Seeking Release for Detained Immigrants in the Deep South

In late August 2020, CAIR Coalition’s Immigration Impact Lab (Lab) and co-counsel Southern Poverty Law Center (SPLC) obtained the first win in a habeas action in the District Court for the Middle District of Georgia challenging on due process grounds an individual’s prolonged mandatory detention pending his removal proceedings. When our client Luis* won his habeas case, he had been detained in ICE custody without a bond hearing for over 16 months.

Luis, a lawful permanent resident (LPR) in his 20s, has lived in the United States legally since he was a child. DHS placed Luis in removal proceedings based on his convictions for driving offenses and another misdemeanor offense. These convictions also subjected Luis to mandatory detention during the duration of his immigration proceedings, with no opportunity for bond. After completing his criminal sentence, Luis was taken into ICE custody at Farmville Detention Center in Virginia. While Luis’s case was pending before the Board of Immigration Appeals (BIA), ICE transferred him to Stewart Detention Center (Stewart) in Lumpkin, Georgia, away from his family and friends in Virginia.

ICE frequently transfers individuals whose cases are pending before the BIA, including many of CAIR Coalition’s clients, to Stewart in anticipation of their removals. Stewart is one of the largest immigration detention facilities in the U.S. and has one of the highest deportation rates in the country. It is located in a remote rural area, away from most private attorneys and legal services non-profits. The vast majority of individuals detained at Stewart lack legal representation. Operated by CoreCivic, the nation’s largest for-profit prison company, Stewart has been deemed “a prison-like facility by the Eleventh Circuit Court of Appeals. According to ICE, as of October 1, 2020, 354 detained immigrants at Stewart have tested positive for COVID-19, with three men dying from the illness.

Numerous individuals detained at Stewart, like Luis, face prolonged mandatory detention in the midst of a deadly global pandemic, while their immigration cases are pending. Filing habeas actions in federal court to obtain release or a bond hearing is often these individuals’ only way of obtaining a chance at freedom. We are fortunate to have favorable legal precedent on prolonged detention habeas claims for immigrants in Virginia and Maryland detention facilities but prior to Luis’s habeas action, that was not the case in the Middle District of Georgia, where Stewart is located. The lack of caselaw on the issue left numerous individuals at Stewart, the vast majority of them unrepresented by counsel, with no meaningful opportunity to seek release.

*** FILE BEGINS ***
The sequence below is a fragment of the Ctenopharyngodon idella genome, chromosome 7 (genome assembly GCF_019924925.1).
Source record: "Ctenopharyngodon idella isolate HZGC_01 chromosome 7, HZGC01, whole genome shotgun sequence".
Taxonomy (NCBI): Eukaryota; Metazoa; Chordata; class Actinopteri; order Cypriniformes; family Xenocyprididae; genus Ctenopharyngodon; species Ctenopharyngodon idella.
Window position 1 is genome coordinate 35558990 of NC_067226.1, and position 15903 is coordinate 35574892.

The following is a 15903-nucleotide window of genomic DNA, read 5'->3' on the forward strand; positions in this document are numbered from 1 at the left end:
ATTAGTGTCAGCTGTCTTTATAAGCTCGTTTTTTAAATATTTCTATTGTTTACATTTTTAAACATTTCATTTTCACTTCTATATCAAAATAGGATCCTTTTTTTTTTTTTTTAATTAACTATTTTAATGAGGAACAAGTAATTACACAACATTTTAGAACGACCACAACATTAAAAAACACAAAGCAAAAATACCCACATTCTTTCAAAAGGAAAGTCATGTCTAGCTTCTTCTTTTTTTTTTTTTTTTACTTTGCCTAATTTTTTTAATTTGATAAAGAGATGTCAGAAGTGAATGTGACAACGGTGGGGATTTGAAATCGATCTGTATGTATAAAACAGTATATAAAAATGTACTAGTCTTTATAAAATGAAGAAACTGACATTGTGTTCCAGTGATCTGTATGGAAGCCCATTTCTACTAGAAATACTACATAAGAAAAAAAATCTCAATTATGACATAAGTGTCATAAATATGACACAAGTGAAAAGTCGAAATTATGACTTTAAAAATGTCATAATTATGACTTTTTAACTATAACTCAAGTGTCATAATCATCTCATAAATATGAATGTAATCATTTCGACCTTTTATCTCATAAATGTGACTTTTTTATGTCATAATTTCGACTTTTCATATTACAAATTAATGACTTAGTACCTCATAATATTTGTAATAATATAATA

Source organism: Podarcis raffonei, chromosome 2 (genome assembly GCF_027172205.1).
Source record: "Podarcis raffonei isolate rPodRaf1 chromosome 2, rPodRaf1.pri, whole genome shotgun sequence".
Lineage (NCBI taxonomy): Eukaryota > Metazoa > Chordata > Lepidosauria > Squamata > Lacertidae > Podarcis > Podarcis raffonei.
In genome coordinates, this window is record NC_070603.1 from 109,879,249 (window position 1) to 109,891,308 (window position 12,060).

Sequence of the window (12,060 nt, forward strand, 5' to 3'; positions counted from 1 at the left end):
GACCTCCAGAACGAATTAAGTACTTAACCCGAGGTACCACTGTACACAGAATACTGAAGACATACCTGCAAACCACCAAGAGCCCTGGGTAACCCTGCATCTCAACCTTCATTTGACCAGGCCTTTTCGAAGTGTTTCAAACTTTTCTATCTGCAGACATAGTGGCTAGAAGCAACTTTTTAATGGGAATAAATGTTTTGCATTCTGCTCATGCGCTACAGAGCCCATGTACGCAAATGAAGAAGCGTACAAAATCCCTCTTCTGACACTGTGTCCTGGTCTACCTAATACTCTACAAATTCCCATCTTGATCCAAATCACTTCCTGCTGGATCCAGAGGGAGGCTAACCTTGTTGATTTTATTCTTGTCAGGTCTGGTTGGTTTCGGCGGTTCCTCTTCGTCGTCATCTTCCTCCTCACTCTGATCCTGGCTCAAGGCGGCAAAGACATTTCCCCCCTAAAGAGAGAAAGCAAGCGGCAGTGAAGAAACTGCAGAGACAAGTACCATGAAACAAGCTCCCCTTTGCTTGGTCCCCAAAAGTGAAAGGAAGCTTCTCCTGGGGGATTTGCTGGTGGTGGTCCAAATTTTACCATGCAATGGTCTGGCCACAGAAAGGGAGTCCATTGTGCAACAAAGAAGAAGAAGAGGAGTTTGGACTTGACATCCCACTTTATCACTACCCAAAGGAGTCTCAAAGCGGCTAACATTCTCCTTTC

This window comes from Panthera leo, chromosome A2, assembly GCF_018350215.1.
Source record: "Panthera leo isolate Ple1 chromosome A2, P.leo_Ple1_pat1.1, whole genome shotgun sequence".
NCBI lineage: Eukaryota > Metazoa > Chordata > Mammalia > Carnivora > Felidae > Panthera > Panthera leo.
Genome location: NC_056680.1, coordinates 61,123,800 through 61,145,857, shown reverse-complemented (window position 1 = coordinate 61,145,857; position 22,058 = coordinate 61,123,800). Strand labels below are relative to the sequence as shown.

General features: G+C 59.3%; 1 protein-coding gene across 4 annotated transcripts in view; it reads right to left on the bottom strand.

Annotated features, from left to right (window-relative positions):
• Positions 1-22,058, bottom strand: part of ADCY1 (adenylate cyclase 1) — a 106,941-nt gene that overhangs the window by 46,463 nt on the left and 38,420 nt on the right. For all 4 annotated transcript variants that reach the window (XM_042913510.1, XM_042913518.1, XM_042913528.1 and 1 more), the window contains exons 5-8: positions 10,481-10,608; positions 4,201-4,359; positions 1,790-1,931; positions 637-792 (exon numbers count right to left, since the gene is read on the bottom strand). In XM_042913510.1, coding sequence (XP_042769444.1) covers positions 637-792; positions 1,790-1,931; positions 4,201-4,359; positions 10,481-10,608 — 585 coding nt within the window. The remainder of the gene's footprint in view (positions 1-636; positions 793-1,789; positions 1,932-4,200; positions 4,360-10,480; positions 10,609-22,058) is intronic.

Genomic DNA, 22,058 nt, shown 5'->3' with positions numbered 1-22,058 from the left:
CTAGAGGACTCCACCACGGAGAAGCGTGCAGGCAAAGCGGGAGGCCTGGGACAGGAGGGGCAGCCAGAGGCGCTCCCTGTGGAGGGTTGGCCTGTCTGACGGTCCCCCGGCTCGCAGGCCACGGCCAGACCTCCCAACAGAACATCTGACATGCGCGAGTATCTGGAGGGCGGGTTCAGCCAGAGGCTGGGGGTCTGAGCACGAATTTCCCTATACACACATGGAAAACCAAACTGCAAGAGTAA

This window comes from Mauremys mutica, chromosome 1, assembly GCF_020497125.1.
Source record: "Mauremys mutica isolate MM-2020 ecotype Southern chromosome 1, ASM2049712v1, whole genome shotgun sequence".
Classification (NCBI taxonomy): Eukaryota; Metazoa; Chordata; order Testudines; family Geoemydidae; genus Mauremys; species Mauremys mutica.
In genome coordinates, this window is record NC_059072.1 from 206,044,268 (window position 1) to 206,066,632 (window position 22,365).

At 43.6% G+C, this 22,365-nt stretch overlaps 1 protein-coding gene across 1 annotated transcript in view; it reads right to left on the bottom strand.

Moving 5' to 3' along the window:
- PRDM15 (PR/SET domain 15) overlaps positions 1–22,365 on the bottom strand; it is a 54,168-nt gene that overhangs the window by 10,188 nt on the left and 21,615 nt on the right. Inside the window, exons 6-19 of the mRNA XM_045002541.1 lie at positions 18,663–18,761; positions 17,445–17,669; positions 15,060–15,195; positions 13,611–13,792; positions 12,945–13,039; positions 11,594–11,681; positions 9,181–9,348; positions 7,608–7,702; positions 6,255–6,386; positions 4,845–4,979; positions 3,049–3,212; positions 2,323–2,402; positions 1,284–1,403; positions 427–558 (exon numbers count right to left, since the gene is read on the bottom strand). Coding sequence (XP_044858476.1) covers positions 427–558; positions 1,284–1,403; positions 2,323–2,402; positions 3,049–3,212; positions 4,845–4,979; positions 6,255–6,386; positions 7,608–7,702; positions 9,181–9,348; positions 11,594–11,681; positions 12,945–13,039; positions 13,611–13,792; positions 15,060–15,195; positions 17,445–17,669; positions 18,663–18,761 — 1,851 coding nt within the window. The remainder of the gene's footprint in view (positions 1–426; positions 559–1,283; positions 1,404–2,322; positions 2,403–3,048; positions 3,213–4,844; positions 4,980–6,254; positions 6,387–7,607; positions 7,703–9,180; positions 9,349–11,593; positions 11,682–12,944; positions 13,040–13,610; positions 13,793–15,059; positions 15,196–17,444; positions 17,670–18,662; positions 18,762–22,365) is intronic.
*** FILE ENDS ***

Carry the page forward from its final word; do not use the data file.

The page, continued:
Although he won his habeas case, Luis remains detained at Stewart. The district court judge ordered that Luis bear the burden of establishing entitlement to bond at his bond hearing, rather than placing the burden of justifying detention on the government. Despite Luis’s lack of violent criminal history, the Immigration Judge deemed him a danger to the community and denied him bond. However, the fight is not over. In the face of this disappointing loss, Luis continues to litigate his merits case and is hopeful that the decision in his habeas case will pave the way for many others detained at Stewart.

            There is still much room for progress in these types of cases in the Middle District of Georgia. Legal service providers should continue to represent and assist individuals facing prolonged mandatory detention pending removal proceedings in habeas actions, arguing that the burden should be on the government to justify detention at a bond hearing remedying unconstitutionally prolonged detention. Perhaps these arguments will gain traction through repetition before different district court judges. Similarly, as these cases continue to be brought, Immigration Judges at Stewart Immigration Court will conduct more bond hearings for individuals previously subjected to mandatory detention because of their criminal history. Perhaps in some of these cases, the Immigration Judges will decline to reduce individuals to their criminal history and recognize their rehabilitation. Such change may be slow and difficult in the Deep South but it is certainly worth fighting for.

 

CAIR Coalition’s Immigration Impact Lab thanks its former Legal Intern Austin Rose for his assistance in drafting the habeas petition.

 

* Name changed to protect client’s identity.


Blog Post by Sam Hsieh, Immigration Impact Lab Senior Attorney